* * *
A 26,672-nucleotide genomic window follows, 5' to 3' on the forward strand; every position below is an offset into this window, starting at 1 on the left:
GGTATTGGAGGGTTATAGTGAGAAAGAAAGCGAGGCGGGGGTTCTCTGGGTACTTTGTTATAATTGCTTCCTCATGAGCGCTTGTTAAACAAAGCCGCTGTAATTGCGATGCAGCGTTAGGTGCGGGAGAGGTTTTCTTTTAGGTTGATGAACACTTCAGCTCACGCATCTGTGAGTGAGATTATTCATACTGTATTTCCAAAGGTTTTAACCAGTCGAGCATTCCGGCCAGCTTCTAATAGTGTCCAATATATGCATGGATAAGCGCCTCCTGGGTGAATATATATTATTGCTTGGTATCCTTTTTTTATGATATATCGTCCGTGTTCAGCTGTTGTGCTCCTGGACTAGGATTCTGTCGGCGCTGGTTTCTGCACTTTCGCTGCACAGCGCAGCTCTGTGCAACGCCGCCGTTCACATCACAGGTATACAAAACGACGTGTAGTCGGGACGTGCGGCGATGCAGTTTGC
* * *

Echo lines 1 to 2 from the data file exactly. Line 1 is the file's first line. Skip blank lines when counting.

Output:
A 26,672-nucleotide genomic window follows, 5' to 3' on the forward strand; every position below is an offset into this window, starting at 1 on the left:
GGTATTGGAGGGTTATAGTGAGAAAGAAAGCGAGGCGGGGGTTCTCTGGGTACTTTGTTATAATTGCTTCCTCATGAGCGCTTGTTAAACAAAGCCGCTGTAATTGCGATGCAGCGTTAGGTGCGGGAGAGGTTTTCTTTTAGGTTGATGAACACTTCAGCTCACGCATCTGTGAGTGAGATTATTCATACTGTATTTCCAAAGGTTTTAACCAGTCGAGCATTCCGGCCAGCTTCTAATAGTGTCCAATATATGCATGGATAAGCGCCTCCTGGGTGAATATATATTATTGCTTGGTATCCTTTTTTTATGATATATCGTCCGTGTTCAGCTGTTGTGCTCCTGGACTAGGATTCTGTCGGCGCTGGTTTCTGCACTTTCGCTGCACAGCGCAGCTCTGTGCAACGCCGCCGTTCACATCACAGGTATACAAAACGACGTGTAGTCGGGACGTGCGGCGATGCAGTTTGC